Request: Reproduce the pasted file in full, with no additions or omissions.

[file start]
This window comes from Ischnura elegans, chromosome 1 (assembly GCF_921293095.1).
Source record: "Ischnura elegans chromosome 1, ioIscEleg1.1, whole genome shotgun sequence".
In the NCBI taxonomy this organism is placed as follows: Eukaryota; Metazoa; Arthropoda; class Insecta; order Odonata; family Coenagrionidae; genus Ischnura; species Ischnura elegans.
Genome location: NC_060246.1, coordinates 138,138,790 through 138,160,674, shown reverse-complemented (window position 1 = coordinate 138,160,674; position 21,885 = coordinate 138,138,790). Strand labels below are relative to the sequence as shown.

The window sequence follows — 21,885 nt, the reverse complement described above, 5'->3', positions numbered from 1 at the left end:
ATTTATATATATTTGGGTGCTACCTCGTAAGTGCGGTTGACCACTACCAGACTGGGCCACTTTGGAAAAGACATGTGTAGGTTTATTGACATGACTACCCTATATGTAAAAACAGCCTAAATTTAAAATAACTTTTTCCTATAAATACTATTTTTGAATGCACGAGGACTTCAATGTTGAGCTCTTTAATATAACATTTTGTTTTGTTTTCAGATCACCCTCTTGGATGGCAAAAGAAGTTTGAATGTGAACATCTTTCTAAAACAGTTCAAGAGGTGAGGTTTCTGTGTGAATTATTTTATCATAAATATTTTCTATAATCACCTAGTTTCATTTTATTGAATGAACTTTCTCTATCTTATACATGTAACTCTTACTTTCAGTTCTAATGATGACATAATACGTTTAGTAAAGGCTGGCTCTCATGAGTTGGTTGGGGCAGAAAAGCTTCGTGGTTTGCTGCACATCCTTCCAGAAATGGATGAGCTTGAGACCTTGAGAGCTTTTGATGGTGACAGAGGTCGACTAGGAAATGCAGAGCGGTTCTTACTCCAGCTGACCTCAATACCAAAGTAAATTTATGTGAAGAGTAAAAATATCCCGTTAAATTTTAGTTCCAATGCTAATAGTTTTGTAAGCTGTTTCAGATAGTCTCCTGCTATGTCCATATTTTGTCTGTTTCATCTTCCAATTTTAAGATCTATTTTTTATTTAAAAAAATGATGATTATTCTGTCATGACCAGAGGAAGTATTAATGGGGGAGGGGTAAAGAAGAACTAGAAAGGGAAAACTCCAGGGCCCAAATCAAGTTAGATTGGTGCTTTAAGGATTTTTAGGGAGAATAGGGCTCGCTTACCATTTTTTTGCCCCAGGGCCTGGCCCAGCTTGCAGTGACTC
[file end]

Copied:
This window comes from Ischnura elegans, chromosome 1 (assembly GCF_921293095.1).
Source record: "Ischnura elegans chromosome 1, ioIscEleg1.1, whole genome shotgun sequence".
In the NCBI taxonomy this organism is placed as follows: Eukaryota; Metazoa; Arthropoda; class Insecta; order Odonata; family Coenagrionidae; genus Ischnura; species Ischnura elegans.
Genome location: NC_060246.1, coordinates 138,138,790 through 138,160,674, shown reverse-complemented (window position 1 = coordinate 138,160,674; position 21,885 = coordinate 138,138,790). Strand labels below are relative to the sequence as shown.

The window sequence follows — 21,885 nt, the reverse complement described above, 5'->3', positions numbered from 1 at the left end:
ATTTATATATATTTGGGTGCTACCTCGTAAGTGCGGTTGACCACTACCAGACTGGGCCACTTTGGAAAAGACATGTGTAGGTTTATTGACATGACTACCCTATATGTAAAAACAGCCTAAATTTAAAATAACTTTTTCCTATAAATACTATTTTTGAATGCACGAGGACTTCAATGTTGAGCTCTTTAATATAACATTTTGTTTTGTTTTCAGATCACCCTCTTGGATGGCAAAAGAAGTTTGAATGTGAACATCTTTCTAAAACAGTTCAAGAGGTGAGGTTTCTGTGTGAATTATTTTATCATAAATATTTTCTATAATCACCTAGTTTCATTTTATTGAATGAACTTTCTCTATCTTATACATGTAACTCTTACTTTCAGTTCTAATGATGACATAATACGTTTAGTAAAGGCTGGCTCTCATGAGTTGGTTGGGGCAGAAAAGCTTCGTGGTTTGCTGCACATCCTTCCAGAAATGGATGAGCTTGAGACCTTGAGAGCTTTTGATGGTGACAGAGGTCGACTAGGAAATGCAGAGCGGTTCTTACTCCAGCTGACCTCAATACCAAAGTAAATTTATGTGAAGAGTAAAAATATCCCGTTAAATTTTAGTTCCAATGCTAATAGTTTTGTAAGCTGTTTCAGATAGTCTCCTGCTATGTCCATATTTTGTCTGTTTCATCTTCCAATTTTAAGATCTATTTTTTATTTAAAAAAATGATGATTATTCTGTCATGACCAGAGGAAGTATTAATGGGGGAGGGGTAAAGAAGAACTAGAAAGGGAAAACTCCAGGGCCCAAATCAAGTTAGATTGGTGCTTTAAGGATTTTTAGGGAGAATAGGGCTCGCTTACCATTTTTTTGCCCCAGGGCCTGGCCCAGCTTGCAGTGACTC